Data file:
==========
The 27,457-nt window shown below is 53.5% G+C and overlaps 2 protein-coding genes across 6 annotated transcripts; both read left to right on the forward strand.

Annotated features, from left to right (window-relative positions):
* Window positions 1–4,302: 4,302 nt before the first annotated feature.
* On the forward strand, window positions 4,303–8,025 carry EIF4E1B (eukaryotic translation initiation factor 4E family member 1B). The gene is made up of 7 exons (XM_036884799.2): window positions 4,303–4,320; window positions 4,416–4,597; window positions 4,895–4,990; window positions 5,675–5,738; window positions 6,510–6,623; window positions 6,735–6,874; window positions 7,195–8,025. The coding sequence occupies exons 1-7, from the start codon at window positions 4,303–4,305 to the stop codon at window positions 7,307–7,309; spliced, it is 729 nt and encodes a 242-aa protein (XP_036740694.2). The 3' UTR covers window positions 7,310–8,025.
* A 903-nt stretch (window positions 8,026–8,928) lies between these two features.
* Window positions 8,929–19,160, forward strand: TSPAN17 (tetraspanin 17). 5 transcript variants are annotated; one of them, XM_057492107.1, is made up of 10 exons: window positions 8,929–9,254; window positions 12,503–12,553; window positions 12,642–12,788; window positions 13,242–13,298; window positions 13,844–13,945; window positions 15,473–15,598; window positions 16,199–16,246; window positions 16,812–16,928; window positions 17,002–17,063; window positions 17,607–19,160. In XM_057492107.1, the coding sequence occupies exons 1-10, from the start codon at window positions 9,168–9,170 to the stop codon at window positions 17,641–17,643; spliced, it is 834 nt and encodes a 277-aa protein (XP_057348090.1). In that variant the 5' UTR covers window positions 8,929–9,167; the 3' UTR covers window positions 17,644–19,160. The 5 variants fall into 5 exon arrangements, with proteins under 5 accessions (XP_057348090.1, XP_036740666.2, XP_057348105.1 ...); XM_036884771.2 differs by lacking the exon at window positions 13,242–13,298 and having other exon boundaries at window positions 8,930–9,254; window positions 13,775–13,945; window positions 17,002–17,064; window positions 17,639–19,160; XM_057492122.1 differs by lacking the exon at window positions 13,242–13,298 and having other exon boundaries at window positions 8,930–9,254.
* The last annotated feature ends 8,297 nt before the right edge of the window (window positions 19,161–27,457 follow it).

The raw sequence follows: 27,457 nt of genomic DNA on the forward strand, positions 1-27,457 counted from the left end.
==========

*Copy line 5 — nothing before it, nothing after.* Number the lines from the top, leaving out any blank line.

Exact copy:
* A 903-nt stretch (window positions 8,026–8,928) lies between these two features.